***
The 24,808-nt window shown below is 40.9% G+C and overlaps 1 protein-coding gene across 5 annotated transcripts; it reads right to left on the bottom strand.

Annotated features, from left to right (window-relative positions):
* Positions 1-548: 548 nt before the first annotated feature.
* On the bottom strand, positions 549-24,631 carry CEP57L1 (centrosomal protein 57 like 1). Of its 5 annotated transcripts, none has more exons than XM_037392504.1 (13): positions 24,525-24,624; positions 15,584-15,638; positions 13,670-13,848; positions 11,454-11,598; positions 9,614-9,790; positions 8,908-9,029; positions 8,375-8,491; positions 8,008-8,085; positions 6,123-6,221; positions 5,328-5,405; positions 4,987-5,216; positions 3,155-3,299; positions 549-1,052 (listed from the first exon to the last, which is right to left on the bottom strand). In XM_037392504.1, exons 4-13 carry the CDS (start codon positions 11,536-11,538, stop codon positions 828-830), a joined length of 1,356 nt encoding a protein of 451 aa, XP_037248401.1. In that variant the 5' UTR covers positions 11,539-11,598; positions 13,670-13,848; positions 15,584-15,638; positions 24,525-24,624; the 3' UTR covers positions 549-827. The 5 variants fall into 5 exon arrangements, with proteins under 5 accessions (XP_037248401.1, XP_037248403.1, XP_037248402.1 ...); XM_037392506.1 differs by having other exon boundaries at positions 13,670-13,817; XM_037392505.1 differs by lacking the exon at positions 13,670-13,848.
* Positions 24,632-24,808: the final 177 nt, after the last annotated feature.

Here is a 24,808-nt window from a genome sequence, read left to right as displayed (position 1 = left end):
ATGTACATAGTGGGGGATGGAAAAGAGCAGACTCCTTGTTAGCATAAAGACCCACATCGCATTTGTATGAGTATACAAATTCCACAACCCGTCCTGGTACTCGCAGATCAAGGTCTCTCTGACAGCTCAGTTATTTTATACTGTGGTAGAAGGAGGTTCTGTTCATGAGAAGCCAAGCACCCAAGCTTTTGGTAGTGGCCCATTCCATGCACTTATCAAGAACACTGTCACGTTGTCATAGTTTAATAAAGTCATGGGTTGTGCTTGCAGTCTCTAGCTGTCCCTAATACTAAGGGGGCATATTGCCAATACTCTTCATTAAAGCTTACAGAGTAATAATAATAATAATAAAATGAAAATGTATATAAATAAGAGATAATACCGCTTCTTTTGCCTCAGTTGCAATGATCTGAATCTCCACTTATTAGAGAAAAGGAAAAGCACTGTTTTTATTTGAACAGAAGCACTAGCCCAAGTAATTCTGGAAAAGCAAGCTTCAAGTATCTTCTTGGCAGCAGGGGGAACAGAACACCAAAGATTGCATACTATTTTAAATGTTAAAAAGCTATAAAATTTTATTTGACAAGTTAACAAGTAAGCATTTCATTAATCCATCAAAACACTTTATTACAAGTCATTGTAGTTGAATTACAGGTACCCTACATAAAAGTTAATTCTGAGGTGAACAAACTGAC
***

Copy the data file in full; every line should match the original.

The 24,808-nt window shown below is 40.9% G+C and overlaps 1 protein-coding gene across 5 annotated transcripts; it reads right to left on the bottom strand.

Annotated features, from left to right (window-relative positions):
* Positions 1-548: 548 nt before the first annotated feature.
* On the bottom strand, positions 549-24,631 carry CEP57L1 (centrosomal protein 57 like 1). Of its 5 annotated transcripts, none has more exons than XM_037392504.1 (13): positions 24,525-24,624; positions 15,584-15,638; positions 13,670-13,848; positions 11,454-11,598; positions 9,614-9,790; positions 8,908-9,029; positions 8,375-8,491; positions 8,008-8,085; positions 6,123-6,221; positions 5,328-5,405; positions 4,987-5,216; positions 3,155-3,299; positions 549-1,052 (listed from the first exon to the last, which is right to left on the bottom strand). In XM_037392504.1, exons 4-13 carry the CDS (start codon positions 11,536-11,538, stop codon positions 828-830), a joined length of 1,356 nt encoding a protein of 451 aa, XP_037248401.1. In that variant the 5' UTR covers positions 11,539-11,598; positions 13,670-13,848; positions 15,584-15,638; positions 24,525-24,624; the 3' UTR covers positions 549-827. The 5 variants fall into 5 exon arrangements, with proteins under 5 accessions (XP_037248401.1, XP_037248403.1, XP_037248402.1 ...); XM_037392506.1 differs by having other exon boundaries at positions 13,670-13,817; XM_037392505.1 differs by lacking the exon at positions 13,670-13,848.
* Positions 24,632-24,808: the final 177 nt, after the last annotated feature.

Here is a 24,808-nt window from a genome sequence, read left to right as displayed (position 1 = left end):
ATGTACATAGTGGGGGATGGAAAAGAGCAGACTCCTTGTTAGCATAAAGACCCACATCGCATTTGTATGAGTATACAAATTCCACAACCCGTCCTGGTACTCGCAGATCAAGGTCTCTCTGACAGCTCAGTTATTTTATACTGTGGTAGAAGGAGGTTCTGTTCATGAGAAGCCAAGCACCCAAGCTTTTGGTAGTGGCCCATTCCATGCACTTATCAAGAACACTGTCACGTTGTCATAGTTTAATAAAGTCATGGGTTGTGCTTGCAGTCTCTAGCTGTCCCTAATACTAAGGGGGCATATTGCCAATACTCTTCATTAAAGCTTACAGAGTAATAATAATAATAATAAAATGAAAATGTATATAAATAAGAGATAATACCGCTTCTTTTGCCTCAGTTGCAATGATCTGAATCTCCACTTATTAGAGAAAAGGAAAAGCACTGTTTTTATTTGAACAGAAGCACTAGCCCAAGTAATTCTGGAAAAGCAAGCTTCAAGTATCTTCTTGGCAGCAGGGGGAACAGAACACCAAAGATTGCATACTATTTTAAATGTTAAAAAGCTATAAAATTTTATTTGACAAGTTAACAAGTAAGCATTTCATTAATCCATCAAAACACTTTATTACAAGTCATTGTAGTTGAATTACAGGTACCCTACATAAAAGTTAATTCTGAGGTGAACAAACTGAC